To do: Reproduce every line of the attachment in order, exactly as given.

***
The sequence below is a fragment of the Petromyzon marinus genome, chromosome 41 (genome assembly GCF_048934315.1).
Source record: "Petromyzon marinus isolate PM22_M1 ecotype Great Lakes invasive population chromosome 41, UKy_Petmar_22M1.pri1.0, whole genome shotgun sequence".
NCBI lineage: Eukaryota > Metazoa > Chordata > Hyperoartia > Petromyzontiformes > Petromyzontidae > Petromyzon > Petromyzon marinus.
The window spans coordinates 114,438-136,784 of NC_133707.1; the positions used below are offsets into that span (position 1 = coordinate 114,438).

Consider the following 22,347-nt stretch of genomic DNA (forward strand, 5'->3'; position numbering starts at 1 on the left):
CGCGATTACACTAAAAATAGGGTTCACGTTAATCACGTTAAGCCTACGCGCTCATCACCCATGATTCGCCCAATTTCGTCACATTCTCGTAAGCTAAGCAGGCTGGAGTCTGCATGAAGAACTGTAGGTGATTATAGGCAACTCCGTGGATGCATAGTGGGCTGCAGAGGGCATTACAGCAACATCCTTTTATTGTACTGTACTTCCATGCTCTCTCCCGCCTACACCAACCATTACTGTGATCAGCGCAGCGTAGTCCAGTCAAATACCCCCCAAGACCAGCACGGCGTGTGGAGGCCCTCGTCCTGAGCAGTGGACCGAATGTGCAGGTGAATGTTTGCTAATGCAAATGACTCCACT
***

The sequence below is a fragment of the Petromyzon marinus genome, chromosome 41 (genome assembly GCF_048934315.1).
Source record: "Petromyzon marinus isolate PM22_M1 ecotype Great Lakes invasive population chromosome 41, UKy_Petmar_22M1.pri1.0, whole genome shotgun sequence".
NCBI lineage: Eukaryota > Metazoa > Chordata > Hyperoartia > Petromyzontiformes > Petromyzontidae > Petromyzon > Petromyzon marinus.
The window spans coordinates 114,438-136,784 of NC_133707.1; the positions used below are offsets into that span (position 1 = coordinate 114,438).

Consider the following 22,347-nt stretch of genomic DNA (forward strand, 5'->3'; position numbering starts at 1 on the left):
CGCGATTACACTAAAAATAGGGTTCACGTTAATCACGTTAAGCCTACGCGCTCATCACCCATGATTCGCCCAATTTCGTCACATTCTCGTAAGCTAAGCAGGCTGGAGTCTGCATGAAGAACTGTAGGTGATTATAGGCAACTCCGTGGATGCATAGTGGGCTGCAGAGGGCATTACAGCAACATCCTTTTATTGTACTGTACTTCCATGCTCTCTCCCGCCTACACCAACCATTACTGTGATCAGCGCAGCGTAGTCCAGTCAAATACCCCCCAAGACCAGCACGGCGTGTGGAGGCCCTCGTCCTGAGCAGTGGACCGAATGTGCAGGTGAATGTTTGCTAATGCAAATGACTCCACT